Eternally complicit, hell-fired thugs
Kenneth Branagh’s Belfast transcends the identity strait jacket
I went to watch the film Belfast in the cinema last night, wanting to love it — and I did. This probably explains why I’m a counter terrorism expert and Mark Kermode can sleep soundly at night. The film offers Kenneth Branagh’s semi-autobiographical tale of life in a working-class district of Belfast in the late sixties on the cusp of the murderous sectarian spasm we call the Troubles. I was motivated in part to see it by some particularly crabbit reviews. I also grew up in Northern Ireland, while brutality ran amok in the border killing fields of Fermanagh. Branagh’s film set is the cockpit of the violence that disfigured my formative years. And it stars the peerless Ciaran Hinds — what could be better.
Filmography of the Troubles is dominated by weary Nationalist narratives
The Belfast Branagh depicts is framed by the inter-communal violence that lit the touchpaper for 30 years of near anarchy. The self-conscious choreography of soldiers, rioters and fearful locals is a necessary but insufficient backdrop for Branagh’s tale, seen through the eyes of Buddy, a young Protestant kid trying to make sense of a world where his Catholic neighbours are being burned out around him. Branagh added an often comedic humanity to this extraordinary world, and that is what seems to have stuck in the craw of some reviewers.
The filmography of the Troubles is dominated by wearily familiar Nationalist narratives of oppression and grievance with only occasional, sometimes cartoonish depictions of their Unionist counterparts who have the drama school market for mouth breathing, religiously intoxicated oppressors cornered. It adds to the weight of revisionism being heaped on this dark period, which doesn’t like that orthodoxy being disrupted, even mildly. I don’t claim this as unfair, by the way; it’s up to Unionists to make the case for their stories to be told. It is interesting, though, to see the reaction to a film that celebrates my clan as, if far from perfect, at least three dimensional.
Nick Laird, the Ulster-born other half of Zadie Smith who often writes beautiful poetry, dipped his pen in acid for a Times review. Laird was born in Cookstown, slap bang in the middle of the Province. It’s a place known more for its sausages than gritty urban warfare so perhaps this “complicated” middle class Prod scribbler was overcompensating. Anyway, we are subjected to a rather sneering takedown. Far too much feel-good, far too little feel-guilty is the tone. Working class Belfast is depicted as “fantastical”, he writes, for those who may have been expecting Ken Loach instead of Ken Branagh.
The film’s working-class protagonists are guilty of, amongst other things, quoting Milton and Yeats. Branagh’s temerity extends, we are told, to showing “old married couples flirt and dance around the living room singing love songs to each other”. In Laird’s eyes, this is an affront to realism. I’m not saying that we danced around the bonfire in my loyalist council estate quoting Homer, but what comes across here is a rather dull, liberal, self-absorbed sourness. In this film we aren’t, for once, cast as relentlessly thran (to use an Ulster expression): eternally complicit hell fired thugs. We have everyday joys, hopes, fears and loves that transcend the identity strait jacket.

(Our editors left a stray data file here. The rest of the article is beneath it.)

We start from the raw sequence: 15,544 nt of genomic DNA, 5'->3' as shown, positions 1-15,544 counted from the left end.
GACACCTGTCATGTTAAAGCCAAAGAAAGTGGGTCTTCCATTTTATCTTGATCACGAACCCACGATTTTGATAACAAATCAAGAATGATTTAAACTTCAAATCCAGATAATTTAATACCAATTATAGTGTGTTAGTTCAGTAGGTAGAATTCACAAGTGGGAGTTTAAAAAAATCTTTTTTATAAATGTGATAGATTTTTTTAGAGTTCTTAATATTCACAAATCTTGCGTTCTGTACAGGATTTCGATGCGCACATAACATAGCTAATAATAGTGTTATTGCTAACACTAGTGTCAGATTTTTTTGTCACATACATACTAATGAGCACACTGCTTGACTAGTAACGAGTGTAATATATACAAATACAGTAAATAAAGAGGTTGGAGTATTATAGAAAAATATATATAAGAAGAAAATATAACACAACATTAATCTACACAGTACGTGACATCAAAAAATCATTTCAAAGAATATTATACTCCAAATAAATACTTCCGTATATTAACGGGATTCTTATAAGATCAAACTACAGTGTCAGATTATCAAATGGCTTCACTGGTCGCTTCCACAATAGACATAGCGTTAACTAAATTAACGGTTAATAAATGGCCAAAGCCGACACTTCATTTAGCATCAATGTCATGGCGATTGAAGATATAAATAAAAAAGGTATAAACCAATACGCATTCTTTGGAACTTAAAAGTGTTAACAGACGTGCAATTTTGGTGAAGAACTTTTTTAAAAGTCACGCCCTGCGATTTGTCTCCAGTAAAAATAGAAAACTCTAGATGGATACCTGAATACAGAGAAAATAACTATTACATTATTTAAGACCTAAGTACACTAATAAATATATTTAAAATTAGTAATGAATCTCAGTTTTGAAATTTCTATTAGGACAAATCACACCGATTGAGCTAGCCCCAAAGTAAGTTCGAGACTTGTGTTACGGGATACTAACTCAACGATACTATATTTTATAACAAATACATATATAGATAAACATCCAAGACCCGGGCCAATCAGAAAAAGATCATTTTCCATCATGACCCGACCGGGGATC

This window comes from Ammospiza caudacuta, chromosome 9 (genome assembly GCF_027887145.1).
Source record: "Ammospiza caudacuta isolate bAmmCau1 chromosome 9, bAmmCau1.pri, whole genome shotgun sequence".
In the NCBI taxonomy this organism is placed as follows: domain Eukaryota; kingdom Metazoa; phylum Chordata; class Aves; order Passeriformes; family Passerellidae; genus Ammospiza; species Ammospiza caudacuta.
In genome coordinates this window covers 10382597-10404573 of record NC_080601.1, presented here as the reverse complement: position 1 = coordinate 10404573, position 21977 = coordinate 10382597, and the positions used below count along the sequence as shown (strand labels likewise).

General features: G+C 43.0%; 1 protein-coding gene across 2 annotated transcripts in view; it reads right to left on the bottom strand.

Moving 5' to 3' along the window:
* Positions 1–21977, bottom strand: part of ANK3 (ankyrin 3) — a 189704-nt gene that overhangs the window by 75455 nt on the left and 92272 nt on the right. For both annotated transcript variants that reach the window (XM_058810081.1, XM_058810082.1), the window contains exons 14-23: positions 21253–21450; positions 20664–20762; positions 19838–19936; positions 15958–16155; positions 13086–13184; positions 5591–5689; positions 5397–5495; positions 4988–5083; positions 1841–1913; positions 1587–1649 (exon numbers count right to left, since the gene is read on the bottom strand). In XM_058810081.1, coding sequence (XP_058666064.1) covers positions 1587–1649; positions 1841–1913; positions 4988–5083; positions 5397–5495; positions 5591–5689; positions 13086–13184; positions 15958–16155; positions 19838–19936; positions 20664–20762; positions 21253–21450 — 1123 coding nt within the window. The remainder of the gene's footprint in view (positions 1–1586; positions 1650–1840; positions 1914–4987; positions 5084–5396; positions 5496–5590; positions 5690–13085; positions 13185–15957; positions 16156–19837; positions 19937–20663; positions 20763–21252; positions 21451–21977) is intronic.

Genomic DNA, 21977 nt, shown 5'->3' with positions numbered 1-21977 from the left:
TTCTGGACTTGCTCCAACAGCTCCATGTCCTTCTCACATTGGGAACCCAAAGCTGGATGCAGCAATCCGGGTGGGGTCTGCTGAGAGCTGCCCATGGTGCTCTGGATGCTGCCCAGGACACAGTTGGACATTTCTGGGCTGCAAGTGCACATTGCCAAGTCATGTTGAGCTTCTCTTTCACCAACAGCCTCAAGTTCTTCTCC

Laird has a view as black and white as the film he critiques
Laird has another go at pulling us back into our lanes. In his not-fantastical world, it is risible to suggest that Protestants had a complex identity that meant they could be both Irish and Unionists. He should have got out more. Until the provisional IRA started trying to murder us into their perverted republican utopia, this was an understated truth. Laird criticises Belfast for a hubristic lack of reality. Perhaps the mote is in his own eye? We like our discourse biblical in the Wee Six.
Laird was born in 1975, seven years after me, but his experience — growing up and going “across the water” to university in England — is identical. He’s written previously about feeling homesick and having a hand taken out of him for his accent — fears expressed by Buddy’s parents as they struggle with the idea of moving away. Either I suffered none of these slings and arrows, or I was too thick skinned to notice. Perhaps that’s why I could watch the film and simply enjoy it, rather than dwell on these uncomfortable reminders of dislocation.
For someone so adept in the use of nuance, Laird has a view of the place that “reared him for export” as black and white as the film he critiques. He’s written before about the existence of two separate realities, Catholic and Protestant, that only met fitfully in certain bloody ways. That was emphatically not my experience growing up in a mixed community, even under siege from republican terrorism. Belfast tries to capture some of that eternal complexity, not always perfectly, but to Laird’s evident distaste. Where I came from, when the hormones kicked in, as Buddy shows in his lovely infatuation with a catholic girl at his school, a shy smile can break down barriers quicker than an army ferret.
Don’t take my word for it. Or his. Go and see Belfast and judge for yourself. If Jude Hill doesn’t get a gong for his utterly captivating performance as Branagh’s young alter ego, here’s a Troubles warning to the Oscar judges that will be familiar to the pair of us: “we know where youse live”.
Belfast was released in UK cinemas on 21 January, 2022.
Enjoying The Critic online? It's even better in print
Try five issues of Britain’s newest magazine for £10Subscribe